Until my son Aryeh showed me how I didn’t believe that Sahlab was something I could made at home. Let me correct that. I know that there are sahlab mixes on the market. I’ve used them to make the classic Middle Eastern sweet milk pudding, but how could I make sahlab without a mix?
“It’s easy and it costs a fraction of the price of that garbage mix, ” Aryeh said. He showed me and he was right.
Hanukah is the perfect time for sahlab. It’s a sweet dairy treat . Dairy products are eaten on Hanukah to recall the Yehudit the daughter of a High Priest whose bravery was instrumental in the Maccabean victory. Of all of their decrees the the harshest and most hated was the requirement for Jewish brides to cohabit with Greek soldiers before they could wed. Judaism considers human sexuality a vehicle for transcendence and this decree of forced rape was an abomination. To get around it, Jews took to marrying in secrecy but Yehudit was too well known to slip under the radar. Instead she devised a plan. Carrying a basket of wines and her own home made salty cheeses she visited the general Holofernes at the Greek army camp. He invited her to his tent where she fed him the cheeses and then slaked his thirst with plenty of wine. When he finally passed out dead drunk, Yehudit ,took out a knife and cut off his head. When the Greeks saw the head roll through their camp they ran away and this helped lead the Maccabees to victory.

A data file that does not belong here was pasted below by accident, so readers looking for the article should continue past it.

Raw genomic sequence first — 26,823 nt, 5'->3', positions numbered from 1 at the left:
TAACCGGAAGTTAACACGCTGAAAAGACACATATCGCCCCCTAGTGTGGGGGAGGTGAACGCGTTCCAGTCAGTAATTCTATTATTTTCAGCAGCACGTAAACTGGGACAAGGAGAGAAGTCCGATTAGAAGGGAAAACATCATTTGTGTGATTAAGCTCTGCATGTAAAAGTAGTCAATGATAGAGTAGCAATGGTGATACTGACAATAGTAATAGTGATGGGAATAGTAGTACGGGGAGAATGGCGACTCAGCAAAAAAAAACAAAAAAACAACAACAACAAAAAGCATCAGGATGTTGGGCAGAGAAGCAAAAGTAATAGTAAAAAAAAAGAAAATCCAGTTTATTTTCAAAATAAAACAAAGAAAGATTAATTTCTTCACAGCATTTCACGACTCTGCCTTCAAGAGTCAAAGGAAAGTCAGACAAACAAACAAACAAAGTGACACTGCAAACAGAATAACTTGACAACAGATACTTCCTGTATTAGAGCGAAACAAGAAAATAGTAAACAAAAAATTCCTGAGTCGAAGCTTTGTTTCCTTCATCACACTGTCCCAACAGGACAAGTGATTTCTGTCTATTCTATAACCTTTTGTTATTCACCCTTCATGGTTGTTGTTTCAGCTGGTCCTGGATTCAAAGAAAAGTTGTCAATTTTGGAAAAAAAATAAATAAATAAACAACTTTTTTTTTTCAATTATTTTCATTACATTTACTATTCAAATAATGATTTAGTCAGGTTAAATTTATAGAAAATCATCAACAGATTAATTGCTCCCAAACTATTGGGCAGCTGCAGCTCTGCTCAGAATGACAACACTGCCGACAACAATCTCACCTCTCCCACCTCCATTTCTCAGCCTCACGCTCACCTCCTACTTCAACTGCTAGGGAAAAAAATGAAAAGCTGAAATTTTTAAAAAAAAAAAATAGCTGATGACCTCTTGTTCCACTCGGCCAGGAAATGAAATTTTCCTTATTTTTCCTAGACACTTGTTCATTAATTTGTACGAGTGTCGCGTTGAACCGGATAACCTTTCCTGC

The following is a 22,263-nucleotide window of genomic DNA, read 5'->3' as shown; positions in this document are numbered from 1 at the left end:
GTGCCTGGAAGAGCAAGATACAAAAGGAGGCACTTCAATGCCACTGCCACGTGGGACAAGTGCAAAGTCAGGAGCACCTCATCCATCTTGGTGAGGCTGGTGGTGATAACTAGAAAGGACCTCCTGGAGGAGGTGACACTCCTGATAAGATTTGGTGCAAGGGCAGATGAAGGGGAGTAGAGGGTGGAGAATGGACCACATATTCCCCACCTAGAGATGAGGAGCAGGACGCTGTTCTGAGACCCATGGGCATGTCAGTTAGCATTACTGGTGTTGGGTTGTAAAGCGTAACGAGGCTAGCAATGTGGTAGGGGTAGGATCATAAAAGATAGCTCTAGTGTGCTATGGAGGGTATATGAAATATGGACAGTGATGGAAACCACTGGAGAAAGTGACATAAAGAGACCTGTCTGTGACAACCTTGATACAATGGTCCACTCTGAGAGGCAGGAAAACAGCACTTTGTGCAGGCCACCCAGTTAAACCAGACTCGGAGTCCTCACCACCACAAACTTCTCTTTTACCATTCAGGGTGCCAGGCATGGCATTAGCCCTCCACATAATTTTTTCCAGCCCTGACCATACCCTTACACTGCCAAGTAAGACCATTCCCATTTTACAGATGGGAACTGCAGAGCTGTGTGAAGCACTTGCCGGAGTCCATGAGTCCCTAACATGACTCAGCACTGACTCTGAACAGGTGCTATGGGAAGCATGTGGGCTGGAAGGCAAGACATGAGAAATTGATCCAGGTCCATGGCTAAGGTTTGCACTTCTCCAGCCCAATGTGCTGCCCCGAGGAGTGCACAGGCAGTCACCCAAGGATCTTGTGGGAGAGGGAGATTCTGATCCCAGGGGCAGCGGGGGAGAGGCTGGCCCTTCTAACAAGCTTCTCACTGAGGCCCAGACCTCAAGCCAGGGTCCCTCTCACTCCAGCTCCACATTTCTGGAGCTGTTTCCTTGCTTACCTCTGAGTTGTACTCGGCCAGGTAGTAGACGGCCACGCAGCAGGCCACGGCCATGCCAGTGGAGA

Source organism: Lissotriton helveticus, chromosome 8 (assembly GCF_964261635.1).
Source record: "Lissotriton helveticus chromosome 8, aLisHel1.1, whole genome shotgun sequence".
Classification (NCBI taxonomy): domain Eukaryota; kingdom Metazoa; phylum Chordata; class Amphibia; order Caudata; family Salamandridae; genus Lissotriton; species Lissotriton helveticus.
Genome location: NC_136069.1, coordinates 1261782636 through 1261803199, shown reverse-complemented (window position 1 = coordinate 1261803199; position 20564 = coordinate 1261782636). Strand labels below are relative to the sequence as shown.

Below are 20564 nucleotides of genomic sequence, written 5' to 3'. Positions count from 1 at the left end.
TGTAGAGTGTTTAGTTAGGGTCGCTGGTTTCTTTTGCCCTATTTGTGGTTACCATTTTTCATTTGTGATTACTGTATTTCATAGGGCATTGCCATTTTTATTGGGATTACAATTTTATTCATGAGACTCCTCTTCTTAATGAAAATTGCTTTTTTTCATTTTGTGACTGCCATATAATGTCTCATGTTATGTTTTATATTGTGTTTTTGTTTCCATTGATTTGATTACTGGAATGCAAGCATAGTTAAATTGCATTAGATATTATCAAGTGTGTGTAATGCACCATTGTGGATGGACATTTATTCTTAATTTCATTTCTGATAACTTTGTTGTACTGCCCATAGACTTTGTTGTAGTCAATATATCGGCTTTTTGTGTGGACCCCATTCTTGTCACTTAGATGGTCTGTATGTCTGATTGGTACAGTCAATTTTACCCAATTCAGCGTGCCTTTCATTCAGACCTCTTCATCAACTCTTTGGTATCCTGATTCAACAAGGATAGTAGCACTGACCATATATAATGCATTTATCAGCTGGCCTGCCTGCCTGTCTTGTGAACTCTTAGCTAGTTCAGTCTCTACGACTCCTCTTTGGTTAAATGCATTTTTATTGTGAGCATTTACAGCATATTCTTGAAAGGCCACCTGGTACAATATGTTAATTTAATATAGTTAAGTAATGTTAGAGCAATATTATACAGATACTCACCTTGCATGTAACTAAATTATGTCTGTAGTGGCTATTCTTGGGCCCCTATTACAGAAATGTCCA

Back to Sahlab here’s Aryeh’s recipe for one cup.
Pour one cup of milk into a small pan. Add three teaspoons of sugar and one and one half tablespoons of cornstarch (in the UK it’s called cornflour) . Stir every so often until the mixture thickens. Don’t let it boil over. When it’s thick garnish with a pinch of cinnamon, ground nuts and if you like dried coconut flakes. Our you can garnish with a tablespoon of granola. Eat right away. Delicious.